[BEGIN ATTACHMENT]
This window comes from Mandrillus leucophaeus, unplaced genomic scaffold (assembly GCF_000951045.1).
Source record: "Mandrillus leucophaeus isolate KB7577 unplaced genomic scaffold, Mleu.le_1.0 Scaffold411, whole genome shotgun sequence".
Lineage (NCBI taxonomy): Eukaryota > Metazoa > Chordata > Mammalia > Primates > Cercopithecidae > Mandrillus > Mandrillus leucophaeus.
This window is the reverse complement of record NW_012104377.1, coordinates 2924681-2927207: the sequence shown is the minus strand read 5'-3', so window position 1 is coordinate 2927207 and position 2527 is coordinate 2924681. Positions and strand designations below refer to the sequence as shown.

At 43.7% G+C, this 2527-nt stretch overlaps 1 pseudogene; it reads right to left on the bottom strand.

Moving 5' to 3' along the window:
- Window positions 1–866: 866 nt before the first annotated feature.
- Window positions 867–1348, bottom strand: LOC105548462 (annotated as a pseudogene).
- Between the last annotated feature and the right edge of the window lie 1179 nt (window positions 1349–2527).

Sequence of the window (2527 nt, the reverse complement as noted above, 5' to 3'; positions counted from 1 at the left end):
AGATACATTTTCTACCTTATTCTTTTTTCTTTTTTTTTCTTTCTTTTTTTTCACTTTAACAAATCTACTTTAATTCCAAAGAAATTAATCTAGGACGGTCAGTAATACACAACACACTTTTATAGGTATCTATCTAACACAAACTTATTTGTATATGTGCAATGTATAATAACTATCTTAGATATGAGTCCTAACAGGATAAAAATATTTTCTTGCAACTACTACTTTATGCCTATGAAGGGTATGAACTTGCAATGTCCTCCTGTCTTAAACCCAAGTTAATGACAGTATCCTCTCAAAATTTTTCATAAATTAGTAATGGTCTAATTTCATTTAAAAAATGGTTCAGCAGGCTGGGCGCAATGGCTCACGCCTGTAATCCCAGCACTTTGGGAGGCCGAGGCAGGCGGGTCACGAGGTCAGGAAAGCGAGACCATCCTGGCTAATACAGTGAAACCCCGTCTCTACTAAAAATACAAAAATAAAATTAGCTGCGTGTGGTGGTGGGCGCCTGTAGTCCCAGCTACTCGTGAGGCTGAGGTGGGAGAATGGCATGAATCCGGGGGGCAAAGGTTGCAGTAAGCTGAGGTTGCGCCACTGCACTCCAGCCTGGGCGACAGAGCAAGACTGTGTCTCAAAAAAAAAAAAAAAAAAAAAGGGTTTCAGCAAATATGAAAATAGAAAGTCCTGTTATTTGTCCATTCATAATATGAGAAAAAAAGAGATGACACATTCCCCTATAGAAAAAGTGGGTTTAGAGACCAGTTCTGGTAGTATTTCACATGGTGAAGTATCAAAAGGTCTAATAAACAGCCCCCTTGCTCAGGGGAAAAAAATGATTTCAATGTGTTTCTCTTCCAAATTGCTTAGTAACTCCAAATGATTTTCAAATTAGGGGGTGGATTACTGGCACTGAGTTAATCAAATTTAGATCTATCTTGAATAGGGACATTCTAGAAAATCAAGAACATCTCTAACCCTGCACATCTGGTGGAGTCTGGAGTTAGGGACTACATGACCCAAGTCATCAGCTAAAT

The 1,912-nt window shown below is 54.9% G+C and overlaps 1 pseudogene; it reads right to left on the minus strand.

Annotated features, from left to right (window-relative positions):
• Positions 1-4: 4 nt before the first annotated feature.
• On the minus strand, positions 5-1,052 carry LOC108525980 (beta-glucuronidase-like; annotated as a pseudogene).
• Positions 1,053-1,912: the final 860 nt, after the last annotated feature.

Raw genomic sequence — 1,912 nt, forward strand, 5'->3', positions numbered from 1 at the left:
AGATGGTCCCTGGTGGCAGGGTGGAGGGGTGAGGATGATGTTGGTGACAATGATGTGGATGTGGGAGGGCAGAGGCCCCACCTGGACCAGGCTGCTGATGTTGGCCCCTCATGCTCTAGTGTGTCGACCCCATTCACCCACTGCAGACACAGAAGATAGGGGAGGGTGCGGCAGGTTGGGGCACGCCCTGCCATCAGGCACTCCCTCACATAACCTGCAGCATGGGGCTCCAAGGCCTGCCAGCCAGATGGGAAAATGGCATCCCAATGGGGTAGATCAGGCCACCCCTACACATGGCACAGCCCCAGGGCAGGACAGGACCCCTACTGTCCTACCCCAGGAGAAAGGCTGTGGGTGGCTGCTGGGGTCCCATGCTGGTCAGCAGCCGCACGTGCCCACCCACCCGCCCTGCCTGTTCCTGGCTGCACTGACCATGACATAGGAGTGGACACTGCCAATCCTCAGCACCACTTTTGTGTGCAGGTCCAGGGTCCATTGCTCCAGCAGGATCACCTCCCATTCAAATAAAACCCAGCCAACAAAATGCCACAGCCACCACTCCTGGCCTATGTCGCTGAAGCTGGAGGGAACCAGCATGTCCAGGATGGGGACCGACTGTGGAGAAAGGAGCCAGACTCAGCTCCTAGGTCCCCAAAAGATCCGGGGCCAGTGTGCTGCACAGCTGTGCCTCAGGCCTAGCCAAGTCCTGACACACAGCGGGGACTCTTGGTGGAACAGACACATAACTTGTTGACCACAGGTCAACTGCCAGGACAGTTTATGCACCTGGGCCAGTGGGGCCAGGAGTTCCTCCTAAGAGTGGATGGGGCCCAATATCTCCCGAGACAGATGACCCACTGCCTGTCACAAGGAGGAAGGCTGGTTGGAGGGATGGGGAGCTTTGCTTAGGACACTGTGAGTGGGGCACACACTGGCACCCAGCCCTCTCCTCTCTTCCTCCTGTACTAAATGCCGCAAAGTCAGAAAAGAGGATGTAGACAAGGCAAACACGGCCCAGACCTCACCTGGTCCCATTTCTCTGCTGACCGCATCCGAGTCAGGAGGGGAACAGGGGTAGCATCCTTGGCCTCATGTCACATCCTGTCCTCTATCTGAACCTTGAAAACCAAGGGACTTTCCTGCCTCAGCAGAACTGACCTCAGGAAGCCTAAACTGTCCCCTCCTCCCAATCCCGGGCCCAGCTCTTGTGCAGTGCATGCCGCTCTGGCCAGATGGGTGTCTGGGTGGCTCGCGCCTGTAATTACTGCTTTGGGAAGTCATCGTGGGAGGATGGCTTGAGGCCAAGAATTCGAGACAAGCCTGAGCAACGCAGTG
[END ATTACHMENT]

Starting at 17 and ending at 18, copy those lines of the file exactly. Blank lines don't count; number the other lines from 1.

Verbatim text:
Raw genomic sequence — 1,912 nt, forward strand, 5'->3', positions numbered from 1 at the left:
AGATGGTCCCTGGTGGCAGGGTGGAGGGGTGAGGATGATGTTGGTGACAATGATGTGGATGTGGGAGGGCAGAGGCCCCACCTGGACCAGGCTGCTGATGTTGGCCCCTCATGCTCTAGTGTGTCGACCCCATTCACCCACTGCAGACACAGAAGATAGGGGAGGGTGCGGCAGGTTGGGGCACGCCCTGCCATCAGGCACTCCCTCACATAACCTGCAGCATGGGGCTCCAAGGCCTGCCAGCCAGATGGGAAAATGGCATCCCAATGGGGTAGATCAGGCCACCCCTACACATGGCACAGCCCCAGGGCAGGACAGGACCCCTACTGTCCTACCCCAGGAGAAAGGCTGTGGGTGGCTGCTGGGGTCCCATGCTGGTCAGCAGCCGCACGTGCCCACCCACCCGCCCTGCCTGTTCCTGGCTGCACTGACCATGACATAGGAGTGGACACTGCCAATCCTCAGCACCACTTTTGTGTGCAGGTCCAGGGTCCATTGCTCCAGCAGGATCACCTCCCATTCAAATAAAACCCAGCCAACAAAATGCCACAGCCACCACTCCTGGCCTATGTCGCTGAAGCTGGAGGGAACCAGCATGTCCAGGATGGGGACCGACTGTGGAGAAAGGAGCCAGACTCAGCTCCTAGGTCCCCAAAAGATCCGGGGCCAGTGTGCTGCACAGCTGTGCCTCAGGCCTAGCCAAGTCCTGACACACAGCGGGGACTCTTGGTGGAACAGACACATAACTTGTTGACCACAGGTCAACTGCCAGGACAGTTTATGCACCTGGGCCAGTGGGGCCAGGAGTTCCTCCTAAGAGTGGATGGGGCCCAATATCTCCCGAGACAGATGACCCACTGCCTGTCACAAGGAGGAAGGCTGGTTGGAGGGATGGGGAGCTTTGCTTAGGACACTGTGAGTGGGGCACACACTGGCACCCAGCCCTCTCCTCTCTTCCTCCTGTACTAAATGCCGCAAAGTCAGAAAAGAGGATGTAGACAAGGCAAACACGGCCCAGACCTCACCTGGTCCCATTTCTCTGCTGACCGCATCCGAGTCAGGAGGGGAACAGGGGTAGCATCCTTGGCCTCATGTCACATCCTGTCCTCTATCTGAACCTTGAAAACCAAGGGACTTTCCTGCCTCAGCAGAACTGACCTCAGGAAGCCTAAACTGTCCCCTCCTCCCAATCCCGGGCCCAGCTCTTGTGCAGTGCATGCCGCTCTGGCCAGATGGGTGTCTGGGTGGCTCGCGCCTGTAATTACTGCTTTGGGAAGTCATCGTGGGAGGATGGCTTGAGGCCAAGAATTCGAGACAAGCCTGAGCAACGCAGTG